When searching for a good plant for a difficult situation, such as a groundcover for dry shade that has pretty flowers and attractive foliage that will spread without getting greedy…*

Epimedium ssp. will turn up every time, and with good reason.
Above: Epimedium x rubrum

Hardy in USDA Zones 5-9, unattractive to deer and rodents, spreading by rhizomes but in an acceptable way here in the hot, dry summers of Southeast Tennessee Zone 7a, the story of how the Epimediums have fared, or faired as we like to spell it, here is one of plant perseverance.
Above: The Unknown Epimedium

Under the spreading branches of the mature red maple affectionately named Ferngully, click here for the story which was one of our very first posts back in December of 2007, there was planted a wildflower corner. Mosses were gathered along with ferns and early spring ephemerals to populate the only shady area on our property. To fill in the blank spaces, several Epimediums were purchased from our local nursery, Mouse Creek. (A couple were also ordered from Hinkley’s Heronswood, but they did not survive what happened next.)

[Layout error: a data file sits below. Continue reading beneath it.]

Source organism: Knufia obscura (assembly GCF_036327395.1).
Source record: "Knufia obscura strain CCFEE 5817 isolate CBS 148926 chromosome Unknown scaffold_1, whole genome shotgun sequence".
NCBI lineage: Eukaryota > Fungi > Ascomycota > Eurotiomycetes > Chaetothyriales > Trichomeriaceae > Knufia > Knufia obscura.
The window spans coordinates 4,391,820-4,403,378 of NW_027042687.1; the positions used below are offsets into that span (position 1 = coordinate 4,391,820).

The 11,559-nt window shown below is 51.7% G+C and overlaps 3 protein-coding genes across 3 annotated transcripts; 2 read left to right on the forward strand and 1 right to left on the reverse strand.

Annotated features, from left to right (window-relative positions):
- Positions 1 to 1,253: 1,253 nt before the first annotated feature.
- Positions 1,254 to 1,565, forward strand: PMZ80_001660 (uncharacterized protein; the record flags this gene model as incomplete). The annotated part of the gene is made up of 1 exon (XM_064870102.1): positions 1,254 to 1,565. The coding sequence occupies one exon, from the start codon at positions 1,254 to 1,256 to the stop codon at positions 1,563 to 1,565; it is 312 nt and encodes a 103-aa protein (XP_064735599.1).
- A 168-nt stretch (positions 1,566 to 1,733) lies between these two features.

Above: New spring foliage

March 29, 2012 039 (2)
Soon afterwards, Ferngully showed signs of imminent death and was taken down to prevent damage to neighboring properties as well as our own. It was a sad day. The sunshine was now glaring down upon the woodland wildflower corner with the protective tree gone, and many of the wildflowers perished, but not the Epimediums. They hunkered down and kept growing and spreading until the replacement trees grew large enough to provide shade once again.
Above: Epimedium grandiflorum ‘Lilafee’

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Epimedium x versicolor ‘Sulphureum’, the yellow flowered lovely featured here has been the most robust. Epimedium x rubrum and an unknown that almost looks like a cross between the two, with a reddish veil on the top of the upper petals and yellow below have done well, stretching beyond their initial planting but in a way that is well within the bounds of garden etiquette. Joining into the group is Epimedium grandiflorum ‘Lilafee’ with lavender petals and most recently Epimedium x youngianum ‘Niveum’, with white wings was planted in the area for more diversity, shown above.